When looking at the steps required to move to a Value or Population Health model, adopting a retail strategy is one of the most important yet least understood by the industry. The current Volume model is completely anchored in a hospital or wholesale-dominated mindset. Since that is where the most money is made, it is understandable that healthcare providers, especially hospitals, have been reluctant to move to a retail model. In order to truly understand what this means we need to understand Merriam Webster’s definition of “retail.”
“The sale of goods or commodities in small quantities directly to consumers.”
The key words in this definition are directly to consumers. In the current Volume model health care services are really sold to a third party payer, not the consumer. They are also paid for on a negotiated fee-for-service basis.
In the Value Model, the healthcare services are provided under a fixed or bundled payment and, for those providers willing to take on risk, those payments, go directly to the provider. Risk in this case is when the cost of providing healthcare services to populations of individuals is greater than the total fixed payments paid to provide healthcare coverage for those individuals. So there is every incentive for the provider to control costs and keep the consumers they cover healthy.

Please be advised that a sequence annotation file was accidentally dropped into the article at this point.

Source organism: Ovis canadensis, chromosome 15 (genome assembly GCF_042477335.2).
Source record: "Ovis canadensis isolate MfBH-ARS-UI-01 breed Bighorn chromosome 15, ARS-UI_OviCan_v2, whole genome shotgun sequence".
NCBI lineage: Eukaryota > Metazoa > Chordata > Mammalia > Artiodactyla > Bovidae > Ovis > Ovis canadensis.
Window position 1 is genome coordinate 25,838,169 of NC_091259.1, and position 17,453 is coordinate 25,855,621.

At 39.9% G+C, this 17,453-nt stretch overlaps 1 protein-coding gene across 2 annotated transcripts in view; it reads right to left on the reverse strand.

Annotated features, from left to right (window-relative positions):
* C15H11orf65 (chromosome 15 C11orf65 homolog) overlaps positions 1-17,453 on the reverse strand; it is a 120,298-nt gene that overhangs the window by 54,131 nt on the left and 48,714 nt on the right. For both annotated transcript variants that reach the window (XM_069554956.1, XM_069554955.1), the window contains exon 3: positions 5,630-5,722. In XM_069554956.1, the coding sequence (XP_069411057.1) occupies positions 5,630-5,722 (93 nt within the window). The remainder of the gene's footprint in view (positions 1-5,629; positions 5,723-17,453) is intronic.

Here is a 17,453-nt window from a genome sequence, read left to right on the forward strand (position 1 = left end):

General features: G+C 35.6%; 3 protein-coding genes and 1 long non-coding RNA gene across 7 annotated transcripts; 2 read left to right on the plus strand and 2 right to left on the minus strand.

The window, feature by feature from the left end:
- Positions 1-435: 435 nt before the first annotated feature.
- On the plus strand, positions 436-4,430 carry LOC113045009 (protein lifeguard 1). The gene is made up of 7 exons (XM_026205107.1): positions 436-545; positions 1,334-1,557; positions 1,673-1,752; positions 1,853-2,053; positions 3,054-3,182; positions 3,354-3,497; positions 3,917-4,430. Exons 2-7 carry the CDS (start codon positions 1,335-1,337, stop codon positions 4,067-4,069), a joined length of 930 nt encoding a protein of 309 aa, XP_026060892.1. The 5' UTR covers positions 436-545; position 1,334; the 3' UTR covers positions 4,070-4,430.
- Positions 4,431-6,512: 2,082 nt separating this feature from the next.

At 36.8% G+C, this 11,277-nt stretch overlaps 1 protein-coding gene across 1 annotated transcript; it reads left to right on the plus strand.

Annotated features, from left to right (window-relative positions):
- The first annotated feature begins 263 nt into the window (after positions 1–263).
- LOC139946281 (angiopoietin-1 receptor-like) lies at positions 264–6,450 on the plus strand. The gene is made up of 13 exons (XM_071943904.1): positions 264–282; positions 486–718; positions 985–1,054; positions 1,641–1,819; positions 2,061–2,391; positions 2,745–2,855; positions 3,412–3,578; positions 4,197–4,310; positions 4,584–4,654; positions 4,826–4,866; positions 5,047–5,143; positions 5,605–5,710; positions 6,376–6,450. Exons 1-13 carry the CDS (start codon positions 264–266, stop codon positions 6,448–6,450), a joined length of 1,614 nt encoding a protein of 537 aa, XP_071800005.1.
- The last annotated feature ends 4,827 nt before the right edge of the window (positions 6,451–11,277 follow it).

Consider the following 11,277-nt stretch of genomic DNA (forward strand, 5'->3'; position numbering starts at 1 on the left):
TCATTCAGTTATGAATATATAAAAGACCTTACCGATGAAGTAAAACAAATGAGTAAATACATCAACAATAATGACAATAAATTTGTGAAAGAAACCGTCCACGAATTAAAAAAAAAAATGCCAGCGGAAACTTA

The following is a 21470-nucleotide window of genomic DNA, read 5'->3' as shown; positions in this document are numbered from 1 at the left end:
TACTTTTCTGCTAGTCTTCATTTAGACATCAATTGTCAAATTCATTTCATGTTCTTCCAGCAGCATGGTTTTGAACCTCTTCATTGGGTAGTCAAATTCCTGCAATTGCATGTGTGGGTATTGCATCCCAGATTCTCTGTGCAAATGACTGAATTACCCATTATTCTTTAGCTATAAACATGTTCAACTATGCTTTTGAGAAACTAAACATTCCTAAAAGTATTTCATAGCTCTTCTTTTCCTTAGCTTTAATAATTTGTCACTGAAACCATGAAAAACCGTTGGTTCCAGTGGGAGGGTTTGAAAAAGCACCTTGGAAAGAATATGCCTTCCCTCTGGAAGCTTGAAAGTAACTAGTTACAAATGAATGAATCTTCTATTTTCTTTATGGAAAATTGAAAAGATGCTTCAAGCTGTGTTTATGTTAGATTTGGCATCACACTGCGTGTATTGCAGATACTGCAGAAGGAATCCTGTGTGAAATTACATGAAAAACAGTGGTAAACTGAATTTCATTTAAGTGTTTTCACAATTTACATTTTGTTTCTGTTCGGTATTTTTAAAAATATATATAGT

So like most large businesses providing services to individuals the ability to market and provide cost competitive, quality services to individuals becomes essential to an organization’s survival.
Retail transactions when successful are usually characterized by being:
- Personalized (1:1)
- Choices offered
- Cost (priced attractively)
Two essential business requirements for the new retail pay-for-performance, Value healthcare environment are:
- Ability to implement personalized marketing and communications targeted directly to individual consumers
- Consistently delivering an outstanding customer and patient experience when they respond